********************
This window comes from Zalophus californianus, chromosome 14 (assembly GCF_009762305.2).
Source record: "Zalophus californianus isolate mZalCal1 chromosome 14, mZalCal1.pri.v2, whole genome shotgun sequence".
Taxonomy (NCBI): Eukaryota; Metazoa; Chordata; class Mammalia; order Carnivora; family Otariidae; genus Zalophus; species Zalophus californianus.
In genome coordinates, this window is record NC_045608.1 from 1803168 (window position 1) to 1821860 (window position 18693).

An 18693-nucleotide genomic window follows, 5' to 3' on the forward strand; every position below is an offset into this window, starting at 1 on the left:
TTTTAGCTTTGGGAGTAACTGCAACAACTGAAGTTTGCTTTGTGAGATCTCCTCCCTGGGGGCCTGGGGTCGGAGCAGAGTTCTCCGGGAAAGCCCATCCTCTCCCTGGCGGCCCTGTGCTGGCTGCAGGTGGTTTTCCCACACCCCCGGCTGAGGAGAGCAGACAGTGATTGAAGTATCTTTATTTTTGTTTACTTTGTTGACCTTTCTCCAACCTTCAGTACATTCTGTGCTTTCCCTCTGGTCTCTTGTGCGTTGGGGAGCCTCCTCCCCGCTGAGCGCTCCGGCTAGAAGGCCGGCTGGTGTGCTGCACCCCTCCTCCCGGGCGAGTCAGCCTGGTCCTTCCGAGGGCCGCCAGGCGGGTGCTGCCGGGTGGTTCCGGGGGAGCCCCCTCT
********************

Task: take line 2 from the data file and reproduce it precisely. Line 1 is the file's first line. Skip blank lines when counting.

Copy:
Source record: "Zalophus californianus isolate mZalCal1 chromosome 14, mZalCal1.pri.v2, whole genome shotgun sequence".